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Paying your apprentices that are furloughed

You can use the Coronavirus Job Retention Scheme to claim a percentage of your apprentice’s usual wages for each apprentice you’ve put on furlough.

  • In July and August you can claim 80% of your apprentice’s usual wages up to a cap of £2,500.
  • In September you can claim 70% of your apprentice’s usual wages up to a cap of £2,190.
  • In October you can claim 60% of your apprentice’s usual wages up to a cap of £1,875.

In July, you can also claim for any employer National Insurance and minimum workplace pension scheme contributions paid on that wage.  From August you must pay this.

You must pay apprentices that you’ve put on furlough at least the National Minimum Wage for any time they spend on off-the-job training. If your furlough payment is less than this amount, you must pay the additional wages up to this amount.

Contact Acas if you need more information about paying apprentices on furlough.

The Coronavirus Job Retention Scheme ends on 31 October 2020. The government will continue to support you with the Job Retention Bonus Scheme.

How to work out your apprentice’s wages

  1. Calculate your apprentice’s furlough payment using the Coronavirus Job Retention Scheme calculator.
  2. Work out the amount your apprentice should receive for the off-the-job training they do. You must multiply the appropriate National Minimum Wage for your apprentice by the number of off-the-job training hours they will do over the furlough period.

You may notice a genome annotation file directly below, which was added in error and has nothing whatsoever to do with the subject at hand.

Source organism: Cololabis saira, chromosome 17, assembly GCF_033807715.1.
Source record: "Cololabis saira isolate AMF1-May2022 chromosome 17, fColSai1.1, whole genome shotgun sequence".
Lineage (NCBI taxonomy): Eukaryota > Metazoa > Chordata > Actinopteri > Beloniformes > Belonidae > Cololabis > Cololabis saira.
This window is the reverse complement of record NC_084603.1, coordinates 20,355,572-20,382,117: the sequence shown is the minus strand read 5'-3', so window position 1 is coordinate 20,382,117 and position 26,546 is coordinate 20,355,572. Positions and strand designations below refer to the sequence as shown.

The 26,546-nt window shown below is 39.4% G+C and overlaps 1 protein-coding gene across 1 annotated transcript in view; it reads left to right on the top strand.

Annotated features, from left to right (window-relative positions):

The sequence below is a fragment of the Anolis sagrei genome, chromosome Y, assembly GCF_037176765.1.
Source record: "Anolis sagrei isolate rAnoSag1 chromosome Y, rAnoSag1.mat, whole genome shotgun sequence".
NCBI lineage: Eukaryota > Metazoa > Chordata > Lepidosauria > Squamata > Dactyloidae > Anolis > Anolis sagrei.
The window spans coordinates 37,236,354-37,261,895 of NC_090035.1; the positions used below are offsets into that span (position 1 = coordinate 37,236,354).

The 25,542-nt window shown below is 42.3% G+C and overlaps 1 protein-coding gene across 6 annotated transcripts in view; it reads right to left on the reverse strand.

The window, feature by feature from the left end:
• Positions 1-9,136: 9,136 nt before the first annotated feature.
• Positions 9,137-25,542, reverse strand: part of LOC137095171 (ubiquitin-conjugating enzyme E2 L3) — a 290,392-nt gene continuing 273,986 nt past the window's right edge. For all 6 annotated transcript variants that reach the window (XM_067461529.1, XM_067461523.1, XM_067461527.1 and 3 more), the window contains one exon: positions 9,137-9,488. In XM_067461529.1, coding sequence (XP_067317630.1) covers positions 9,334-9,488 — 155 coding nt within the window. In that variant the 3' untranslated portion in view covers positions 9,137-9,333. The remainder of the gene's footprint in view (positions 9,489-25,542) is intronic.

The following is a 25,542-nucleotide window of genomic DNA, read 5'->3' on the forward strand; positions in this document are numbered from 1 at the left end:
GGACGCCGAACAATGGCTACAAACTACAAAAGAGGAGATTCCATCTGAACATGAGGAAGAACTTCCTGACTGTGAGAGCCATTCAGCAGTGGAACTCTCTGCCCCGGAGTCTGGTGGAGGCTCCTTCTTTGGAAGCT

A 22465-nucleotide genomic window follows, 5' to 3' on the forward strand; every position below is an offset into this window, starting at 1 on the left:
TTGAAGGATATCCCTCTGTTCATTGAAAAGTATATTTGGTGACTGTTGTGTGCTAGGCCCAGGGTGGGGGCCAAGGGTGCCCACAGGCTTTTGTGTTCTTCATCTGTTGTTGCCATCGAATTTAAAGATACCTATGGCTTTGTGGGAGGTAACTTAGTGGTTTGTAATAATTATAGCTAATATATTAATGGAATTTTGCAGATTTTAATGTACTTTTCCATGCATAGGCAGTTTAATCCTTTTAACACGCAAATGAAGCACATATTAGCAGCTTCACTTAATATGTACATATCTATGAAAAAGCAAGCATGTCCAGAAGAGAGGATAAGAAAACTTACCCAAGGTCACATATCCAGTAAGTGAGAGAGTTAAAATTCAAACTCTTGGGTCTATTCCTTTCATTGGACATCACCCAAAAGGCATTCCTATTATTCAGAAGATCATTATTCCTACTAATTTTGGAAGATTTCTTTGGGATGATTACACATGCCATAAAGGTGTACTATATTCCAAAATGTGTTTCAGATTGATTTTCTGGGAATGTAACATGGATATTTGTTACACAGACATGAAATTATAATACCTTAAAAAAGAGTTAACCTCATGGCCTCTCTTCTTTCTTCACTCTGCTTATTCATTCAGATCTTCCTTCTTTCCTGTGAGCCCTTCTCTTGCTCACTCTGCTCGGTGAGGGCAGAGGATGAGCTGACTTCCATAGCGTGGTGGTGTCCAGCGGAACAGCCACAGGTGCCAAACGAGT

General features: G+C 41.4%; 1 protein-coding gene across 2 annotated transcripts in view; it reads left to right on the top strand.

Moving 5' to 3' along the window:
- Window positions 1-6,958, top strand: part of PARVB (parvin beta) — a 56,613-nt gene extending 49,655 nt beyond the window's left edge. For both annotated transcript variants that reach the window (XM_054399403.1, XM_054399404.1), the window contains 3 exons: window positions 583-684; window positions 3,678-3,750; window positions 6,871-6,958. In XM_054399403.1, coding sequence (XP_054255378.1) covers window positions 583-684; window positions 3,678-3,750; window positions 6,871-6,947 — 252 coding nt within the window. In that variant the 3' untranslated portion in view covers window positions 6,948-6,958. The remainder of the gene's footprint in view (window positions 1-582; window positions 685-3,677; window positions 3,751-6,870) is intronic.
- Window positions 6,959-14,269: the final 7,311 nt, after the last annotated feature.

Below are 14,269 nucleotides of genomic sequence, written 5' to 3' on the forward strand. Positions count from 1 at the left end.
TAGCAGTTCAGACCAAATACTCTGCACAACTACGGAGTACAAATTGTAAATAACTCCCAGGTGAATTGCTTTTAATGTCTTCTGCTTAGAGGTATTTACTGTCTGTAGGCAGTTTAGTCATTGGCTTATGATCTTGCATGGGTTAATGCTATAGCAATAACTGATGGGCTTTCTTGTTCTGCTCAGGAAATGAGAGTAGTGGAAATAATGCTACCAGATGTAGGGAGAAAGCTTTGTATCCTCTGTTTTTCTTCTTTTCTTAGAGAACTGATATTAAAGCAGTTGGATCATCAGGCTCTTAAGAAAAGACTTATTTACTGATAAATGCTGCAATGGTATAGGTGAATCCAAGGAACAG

3. If your apprentice’s furlough payment is more than the amount they should receive for their off-the-job training, you do not need to top up their pay.

If the furlough payment is less than the amount they should receive for their off-the-job training, you will need to pay the apprentice the difference.

Example without employer top-up

You’ve put an 18 year old apprentice who is contracted to work 37 hours per week on furlough. They continue to train one day (7.5 hours) per week.

The National Minimum Wage for this apprentice is £4.15 per hour, which they must get for every hour they spend doing off-the-job training. You do not have to pay your apprentice the National Minimum Wage for the hours they are not working or training.

Working out

£4.15 (hourly pay) x 7.5 (hours) = £31.13

£31.13 x 3 (weeks) = £93.38

Over 3 weeks, the apprentice must get at least £93.38.

You receive £368 from the Coronavirus Job Retention Scheme (for the  3-week furlough period). This is above the National Minimum Wage for the hours they spent doing off-the-job training, so the employer does not need to pay any extra.

Example with employer top-up

You’ve furloughed a 22-year-old who is in the second year of their apprenticeship. They’re contracted to work 37 hours per week, but you’ve agreed with the apprentice and their training provider that they’ll train for 4 days per week (7.5 hours per day). This is to cover as much off-the-job training as possible whilst the apprentice is on furlough.

The National Minimum Wage for this apprentice is £8.20, which they must get for every hour they spend on off-the-job training. You do not have to pay your apprentice the National Minimum Wage for the hours they are not working or training.

Working out

£8.20 (hourly pay) x 7.5 (hours) = £61.50

£61.50 x 4 (days) x 3 (weeks) = £738

Over 3 weeks, this means the apprentice must get at least £738.

You receive £728.16 from the Coronavirus Job Retention Scheme (for the 3 week furlough period) This is less than the National Minimum Wage for the time the apprentice spent on off-the-job training, so the employer must pay the remaining £9.84.

 

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